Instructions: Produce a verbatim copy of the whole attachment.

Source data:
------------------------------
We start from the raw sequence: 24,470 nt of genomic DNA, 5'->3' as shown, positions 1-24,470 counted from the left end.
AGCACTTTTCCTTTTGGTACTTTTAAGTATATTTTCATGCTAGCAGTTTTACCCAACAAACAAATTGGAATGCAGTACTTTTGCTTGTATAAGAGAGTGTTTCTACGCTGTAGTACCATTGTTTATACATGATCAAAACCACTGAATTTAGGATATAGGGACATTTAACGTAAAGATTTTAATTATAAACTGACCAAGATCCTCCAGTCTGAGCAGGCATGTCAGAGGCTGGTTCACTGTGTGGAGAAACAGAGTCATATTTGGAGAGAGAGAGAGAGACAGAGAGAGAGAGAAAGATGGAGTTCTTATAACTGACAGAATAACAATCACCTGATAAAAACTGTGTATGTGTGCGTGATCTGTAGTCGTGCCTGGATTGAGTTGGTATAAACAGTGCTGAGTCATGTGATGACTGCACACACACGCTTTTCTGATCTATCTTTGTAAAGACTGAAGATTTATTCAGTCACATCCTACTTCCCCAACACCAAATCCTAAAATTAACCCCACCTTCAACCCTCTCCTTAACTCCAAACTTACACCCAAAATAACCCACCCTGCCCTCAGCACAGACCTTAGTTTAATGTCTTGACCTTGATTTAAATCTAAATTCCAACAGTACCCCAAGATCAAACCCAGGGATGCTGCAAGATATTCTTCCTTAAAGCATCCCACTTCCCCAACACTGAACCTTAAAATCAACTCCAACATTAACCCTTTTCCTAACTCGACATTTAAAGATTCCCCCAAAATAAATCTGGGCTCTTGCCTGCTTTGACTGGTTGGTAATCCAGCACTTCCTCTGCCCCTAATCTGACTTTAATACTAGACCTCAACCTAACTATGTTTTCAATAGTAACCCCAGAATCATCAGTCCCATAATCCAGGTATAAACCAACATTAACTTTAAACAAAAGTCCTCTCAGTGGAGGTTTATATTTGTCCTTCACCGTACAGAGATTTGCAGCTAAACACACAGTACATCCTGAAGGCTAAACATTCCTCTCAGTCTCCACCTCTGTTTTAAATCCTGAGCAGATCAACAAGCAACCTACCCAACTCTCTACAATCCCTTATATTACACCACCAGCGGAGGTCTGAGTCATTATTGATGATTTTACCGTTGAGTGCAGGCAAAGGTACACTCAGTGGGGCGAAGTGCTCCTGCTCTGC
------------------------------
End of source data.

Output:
We start from the raw sequence: 24,470 nt of genomic DNA, 5'->3' as shown, positions 1-24,470 counted from the left end.
AGCACTTTTCCTTTTGGTACTTTTAAGTATATTTTCATGCTAGCAGTTTTACCCAACAAACAAATTGGAATGCAGTACTTTTGCTTGTATAAGAGAGTGTTTCTACGCTGTAGTACCATTGTTTATACATGATCAAAACCACTGAATTTAGGATATAGGGACATTTAACGTAAAGATTTTAATTATAAACTGACCAAGATCCTCCAGTCTGAGCAGGCATGTCAGAGGCTGGTTCACTGTGTGGAGAAACAGAGTCATATTTGGAGAGAGAGAGAGAGACAGAGAGAGAGAGAAAGATGGAGTTCTTATAACTGACAGAATAACAATCACCTGATAAAAACTGTGTATGTGTGCGTGATCTGTAGTCGTGCCTGGATTGAGTTGGTATAAACAGTGCTGAGTCATGTGATGACTGCACACACACGCTTTTCTGATCTATCTTTGTAAAGACTGAAGATTTATTCAGTCACATCCTACTTCCCCAACACCAAATCCTAAAATTAACCCCACCTTCAACCCTCTCCTTAACTCCAAACTTACACCCAAAATAACCCACCCTGCCCTCAGCACAGACCTTAGTTTAATGTCTTGACCTTGATTTAAATCTAAATTCCAACAGTACCCCAAGATCAAACCCAGGGATGCTGCAAGATATTCTTCCTTAAAGCATCCCACTTCCCCAACACTGAACCTTAAAATCAACTCCAACATTAACCCTTTTCCTAACTCGACATTTAAAGATTCCCCCAAAATAAATCTGGGCTCTTGCCTGCTTTGACTGGTTGGTAATCCAGCACTTCCTCTGCCCCTAATCTGACTTTAATACTAGACCTCAACCTAACTATGTTTTCAATAGTAACCCCAGAATCATCAGTCCCATAATCCAGGTATAAACCAACATTAACTTTAAACAAAAGTCCTCTCAGTGGAGGTTTATATTTGTCCTTCACCGTACAGAGATTTGCAGCTAAACACACAGTACATCCTGAAGGCTAAACATTCCTCTCAGTCTCCACCTCTGTTTTAAATCCTGAGCAGATCAACAAGCAACCTACCCAACTCTCTACAATCCCTTATATTACACCACCAGCGGAGGTCTGAGTCATTATTGATGATTTTACCGTTGAGTGCAGGCAAAGGTACACTCAGTGGGGCGAAGTGCTCCTGCTCTGC